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Old 10-01-2007, 09:51 PM   #11
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My point is that there are several other possible explanations other than a bona fide "first-hand confrontation with god". If every other possible explanation could be ruled out then I would concede that we'd have evidence for god and we could skip right over your first response to Achilles becoming a theist

And disbelieving your own experiences would seem to be a prerequisite for intellectual rigor, since we know that perception can be fallible.
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Old 10-01-2007, 10:14 PM   #12
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Yes, but the scientific method also requires observational experience for proof.

It is true that hallucinatory drugs have induced so-called mystical experiences. However, there is no other way to know what occurs in consciousness after death other than observational accounts given by those experiencing NDEs. The anecdotes are all that we have to go by. (I'm reminded of the movie Flatliners. ) If the anecdotes describe similar experiences, is it not reasonable to assume that upon death, we might also?
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Old 10-01-2007, 11:21 PM   #13
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Quote:
Originally Posted by tk102
Yes, but the scientific method also requires observational experience for proof.
Indeed it does. Observational experience that is repeatable, verifiable, etc.

The fact that someone nearly died and believed that they saw god is only evidence that that person nearly died and believed that they saw god (EDIT: See step #3). The experience itself says nothing definitive about the existence of god.

Quote:
Originally Posted by tk102
It is true that hallucinatory drugs have induced so-called mystical experiences. However, there is no other way to know what occurs in consciousness after death other than observational accounts given by those experiencing NDEs. The anecdotes are all that we have to go by. (I'm reminded of the movie Flatliners. ) If the anecdotes describe similar experiences, is it not reasonable to assume that upon death, we might also?
Indeed we might, but I think it's impossible to ignore the fact that the conclusion you appear to be supporting is being jumped to. Yes, if all human bodies/brains contain essentially the same structure and are made up of the same stuff, then I would expect that such experiences would yield similar results. What this doesn't tell us specifically is anything about the cause of the experience itself (EDIT: See step #1 and possibly #2).

Last edited by Achilles; 10-02-2007 at 12:20 AM.
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Old 10-02-2007, 03:58 AM   #14
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There are also scientific theories for what happens with people who have near death experiences. And actually, as a non-believer, I don't see the point in starting to explain things using the supernatural just because I nearly died. Also, I'd blatantly impute that those "NDE-returners-and-now-believers" are liars. The whole site is fake. I mean "visit our NDE online store"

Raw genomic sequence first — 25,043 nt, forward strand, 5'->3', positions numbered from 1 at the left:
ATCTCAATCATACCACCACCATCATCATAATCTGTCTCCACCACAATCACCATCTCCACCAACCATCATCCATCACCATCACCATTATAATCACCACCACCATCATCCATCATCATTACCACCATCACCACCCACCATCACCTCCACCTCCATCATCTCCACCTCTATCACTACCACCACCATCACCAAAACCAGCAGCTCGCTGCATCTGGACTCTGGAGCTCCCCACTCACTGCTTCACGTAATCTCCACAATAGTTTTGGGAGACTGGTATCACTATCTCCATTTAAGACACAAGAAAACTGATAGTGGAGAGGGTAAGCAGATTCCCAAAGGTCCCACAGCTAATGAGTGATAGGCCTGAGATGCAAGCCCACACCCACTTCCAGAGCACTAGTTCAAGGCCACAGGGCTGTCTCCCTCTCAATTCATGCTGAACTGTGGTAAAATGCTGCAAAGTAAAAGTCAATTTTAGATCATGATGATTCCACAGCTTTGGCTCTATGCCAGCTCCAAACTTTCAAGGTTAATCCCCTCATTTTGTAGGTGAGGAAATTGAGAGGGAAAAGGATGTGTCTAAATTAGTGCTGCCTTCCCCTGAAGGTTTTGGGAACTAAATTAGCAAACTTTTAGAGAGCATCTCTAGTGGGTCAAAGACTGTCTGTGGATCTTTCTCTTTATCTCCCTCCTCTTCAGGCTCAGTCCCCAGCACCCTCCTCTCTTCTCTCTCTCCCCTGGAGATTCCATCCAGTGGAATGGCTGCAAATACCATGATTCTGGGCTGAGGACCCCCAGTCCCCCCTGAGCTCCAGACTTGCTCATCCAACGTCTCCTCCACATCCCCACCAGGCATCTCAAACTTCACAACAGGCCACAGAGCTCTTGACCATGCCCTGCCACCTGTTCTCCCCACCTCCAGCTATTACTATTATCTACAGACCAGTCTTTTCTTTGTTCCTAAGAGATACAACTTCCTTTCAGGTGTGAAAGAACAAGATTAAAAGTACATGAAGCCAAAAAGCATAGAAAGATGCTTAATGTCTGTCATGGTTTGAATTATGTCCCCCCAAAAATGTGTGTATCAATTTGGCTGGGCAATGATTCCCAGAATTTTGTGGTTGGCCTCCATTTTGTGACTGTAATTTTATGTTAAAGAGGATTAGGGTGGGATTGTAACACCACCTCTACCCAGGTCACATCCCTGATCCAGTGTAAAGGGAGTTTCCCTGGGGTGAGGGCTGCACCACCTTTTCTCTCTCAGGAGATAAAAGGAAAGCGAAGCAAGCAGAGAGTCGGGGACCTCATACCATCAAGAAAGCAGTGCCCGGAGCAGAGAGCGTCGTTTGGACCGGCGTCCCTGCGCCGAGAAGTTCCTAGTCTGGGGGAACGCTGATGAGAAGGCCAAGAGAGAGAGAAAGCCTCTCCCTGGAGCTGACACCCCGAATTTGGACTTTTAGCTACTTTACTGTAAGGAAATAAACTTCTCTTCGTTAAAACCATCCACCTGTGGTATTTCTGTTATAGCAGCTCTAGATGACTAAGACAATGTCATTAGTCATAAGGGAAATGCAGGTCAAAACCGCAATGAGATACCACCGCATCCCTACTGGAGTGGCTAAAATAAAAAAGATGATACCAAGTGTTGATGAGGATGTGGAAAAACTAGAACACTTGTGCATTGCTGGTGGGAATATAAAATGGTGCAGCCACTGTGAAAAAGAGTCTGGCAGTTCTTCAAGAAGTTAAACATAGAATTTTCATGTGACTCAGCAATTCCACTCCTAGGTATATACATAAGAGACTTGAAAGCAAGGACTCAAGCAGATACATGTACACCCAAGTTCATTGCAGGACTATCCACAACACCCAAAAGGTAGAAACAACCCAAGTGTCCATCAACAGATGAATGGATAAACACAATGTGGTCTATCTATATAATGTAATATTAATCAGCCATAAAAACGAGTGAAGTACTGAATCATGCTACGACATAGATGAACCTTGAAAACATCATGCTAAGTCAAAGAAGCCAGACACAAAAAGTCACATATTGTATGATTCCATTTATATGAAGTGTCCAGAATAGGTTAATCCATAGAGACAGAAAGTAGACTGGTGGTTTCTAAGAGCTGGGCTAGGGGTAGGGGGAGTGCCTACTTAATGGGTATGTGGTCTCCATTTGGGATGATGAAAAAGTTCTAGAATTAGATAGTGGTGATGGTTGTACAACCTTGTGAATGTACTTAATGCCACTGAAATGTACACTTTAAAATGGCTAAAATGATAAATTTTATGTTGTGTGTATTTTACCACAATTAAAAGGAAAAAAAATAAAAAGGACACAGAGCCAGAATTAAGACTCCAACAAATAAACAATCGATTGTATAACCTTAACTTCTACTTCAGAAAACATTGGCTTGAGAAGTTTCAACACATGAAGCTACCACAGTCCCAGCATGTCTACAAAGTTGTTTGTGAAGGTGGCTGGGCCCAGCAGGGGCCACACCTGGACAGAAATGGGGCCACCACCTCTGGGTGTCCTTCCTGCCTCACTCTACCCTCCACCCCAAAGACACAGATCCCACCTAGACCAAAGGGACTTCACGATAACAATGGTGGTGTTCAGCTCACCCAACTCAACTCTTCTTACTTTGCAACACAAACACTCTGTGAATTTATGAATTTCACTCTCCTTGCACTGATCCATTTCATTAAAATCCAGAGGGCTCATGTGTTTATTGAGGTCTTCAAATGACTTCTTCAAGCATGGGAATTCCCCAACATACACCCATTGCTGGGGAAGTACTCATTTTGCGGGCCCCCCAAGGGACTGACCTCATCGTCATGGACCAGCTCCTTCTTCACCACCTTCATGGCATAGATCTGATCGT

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Old 10-02-2007, 11:31 AM   #15
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Of course as soon as an example is given it becomes a point of distraction.

Regardless of the site in question, which I admit to being the first thing I got back from Google, if non-believers come back from an NDE believing, I am asserting that it doesn't fit into Sam Harris' steps. Achilles was asking for was
Quote:
Originally Posted by Achilles
is the what flaws a theist would find with Mr. Harris' steps regarding the acquisition/maintenance of faith
Though I wouldn't call myself a theist, I figured the request wasn't closed to me.

The sudden belief in God in the case of NDE obviously didn't require step 1 or step 2 to occur. It was due to an overwhelming experience that was enough to shake off skepticism. I suppose if someone experienced a miracle, that could become a similar case of sudden belief.
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Old 10-02-2007, 11:42 AM   #16
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Quote:
Originally Posted by tk102
The sudden belief in God in the case of NDE obviously didn't require step 1 or step 2 to occur.
Of course it does. If you have a powerful experience that you are told is the work of god, you are going to want to believe in god in order to reconcile what happened with what you were told.

Quote:
Originally Posted by tk102
It was due to an overwhelming experience that was enough to shake off skepticism.
Precisely. "To shake off skepticism". Someone that remains skeptical will not necessarily suddenly become religious. Someone that suspends skepticism in lieu of a supernatural explanation surely won't have to go too far to find one.

Quote:
Originally Posted by tk102
I suppose if someone experienced a miracle, that could become a similar case of sudden belief.
Let's try to define "miracle" (in this context) without circular reasoning and see how far that get us
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Old 10-02-2007, 11:55 AM   #17
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Quote:
Originally Posted by Achilles
Someone that remains skeptical will not necessarily suddenly become religious. Someone that suspends skepticism in lieu of a supernatural explanation surely won't have to go too far to find one.
So you're saying that such a person wasn't truly an atheist or agnostic to begin with and therefore, step #1 applies.